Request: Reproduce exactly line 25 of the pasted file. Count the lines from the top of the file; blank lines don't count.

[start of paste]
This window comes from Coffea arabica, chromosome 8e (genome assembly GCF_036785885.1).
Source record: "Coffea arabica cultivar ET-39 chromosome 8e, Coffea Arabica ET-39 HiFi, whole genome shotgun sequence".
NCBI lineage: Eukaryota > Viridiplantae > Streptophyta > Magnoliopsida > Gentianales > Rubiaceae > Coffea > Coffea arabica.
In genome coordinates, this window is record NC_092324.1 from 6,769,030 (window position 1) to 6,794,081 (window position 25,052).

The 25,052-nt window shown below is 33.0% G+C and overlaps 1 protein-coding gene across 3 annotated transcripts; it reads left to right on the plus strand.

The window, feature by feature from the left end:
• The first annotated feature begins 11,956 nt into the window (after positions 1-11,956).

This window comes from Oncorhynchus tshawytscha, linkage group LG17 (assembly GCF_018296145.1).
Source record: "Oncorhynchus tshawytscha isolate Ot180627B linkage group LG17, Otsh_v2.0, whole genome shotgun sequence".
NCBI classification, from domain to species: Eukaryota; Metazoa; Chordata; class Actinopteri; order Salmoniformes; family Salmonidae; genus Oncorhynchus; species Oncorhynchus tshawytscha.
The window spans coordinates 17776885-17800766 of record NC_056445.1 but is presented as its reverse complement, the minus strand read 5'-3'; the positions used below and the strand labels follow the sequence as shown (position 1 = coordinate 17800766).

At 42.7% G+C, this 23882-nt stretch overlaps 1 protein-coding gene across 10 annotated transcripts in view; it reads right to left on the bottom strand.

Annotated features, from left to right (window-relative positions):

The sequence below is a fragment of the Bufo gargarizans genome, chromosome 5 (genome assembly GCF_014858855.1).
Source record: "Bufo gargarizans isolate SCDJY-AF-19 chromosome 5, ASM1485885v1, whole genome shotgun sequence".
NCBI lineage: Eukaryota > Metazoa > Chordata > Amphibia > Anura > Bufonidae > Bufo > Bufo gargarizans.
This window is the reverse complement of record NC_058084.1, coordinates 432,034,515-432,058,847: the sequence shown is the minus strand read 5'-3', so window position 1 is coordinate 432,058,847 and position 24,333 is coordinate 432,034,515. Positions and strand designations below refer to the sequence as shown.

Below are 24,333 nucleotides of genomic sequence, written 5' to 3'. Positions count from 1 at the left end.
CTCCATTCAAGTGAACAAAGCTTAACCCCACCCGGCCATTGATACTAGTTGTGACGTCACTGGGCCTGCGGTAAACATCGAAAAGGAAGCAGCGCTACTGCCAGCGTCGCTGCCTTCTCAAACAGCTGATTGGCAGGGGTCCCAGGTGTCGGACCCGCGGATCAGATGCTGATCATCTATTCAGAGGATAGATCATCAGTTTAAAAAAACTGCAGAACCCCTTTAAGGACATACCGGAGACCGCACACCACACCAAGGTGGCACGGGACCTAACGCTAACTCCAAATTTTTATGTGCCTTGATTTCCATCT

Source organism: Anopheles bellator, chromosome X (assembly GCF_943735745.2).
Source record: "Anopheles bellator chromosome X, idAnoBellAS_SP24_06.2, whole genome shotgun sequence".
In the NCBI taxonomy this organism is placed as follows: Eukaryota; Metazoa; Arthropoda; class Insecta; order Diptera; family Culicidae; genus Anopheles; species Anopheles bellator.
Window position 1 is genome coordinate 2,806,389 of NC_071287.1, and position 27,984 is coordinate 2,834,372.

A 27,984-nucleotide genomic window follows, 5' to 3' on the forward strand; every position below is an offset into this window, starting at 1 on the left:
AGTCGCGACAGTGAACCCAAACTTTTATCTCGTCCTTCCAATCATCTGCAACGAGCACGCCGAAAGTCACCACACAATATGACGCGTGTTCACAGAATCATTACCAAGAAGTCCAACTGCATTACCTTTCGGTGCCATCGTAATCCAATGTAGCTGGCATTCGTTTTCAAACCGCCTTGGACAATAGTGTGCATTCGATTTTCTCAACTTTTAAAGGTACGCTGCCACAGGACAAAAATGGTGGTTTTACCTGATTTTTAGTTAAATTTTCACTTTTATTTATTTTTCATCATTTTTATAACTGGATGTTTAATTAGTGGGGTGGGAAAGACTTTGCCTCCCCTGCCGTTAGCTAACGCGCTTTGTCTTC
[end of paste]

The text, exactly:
AGTCGCGACAGTGAACCCAAACTTTTATCTCGTCCTTCCAATCATCTGCAACGAGCACGCCGAAAGTCACCACACAATATGACGCGTGTTCACAGAATCATTACCAAGAAGTCCAACTGCATTACCTTTCGGTGCCATCGTAATCCAATGTAGCTGGCATTCGTTTTCAAACCGCCTTGGACAATAGTGTGCATTCGATTTTCTCAACTTTTAAAGGTACGCTGCCACAGGACAAAAATGGTGGTTTTACCTGATTTTTAGTTAAATTTTCACTTTTATTTATTTTTCATCATTTTTATAACTGGATGTTTAATTAGTGGGGTGGGAAAGACTTTGCCTCCCCTGCCGTTAGCTAACGCGCTTTGTCTTC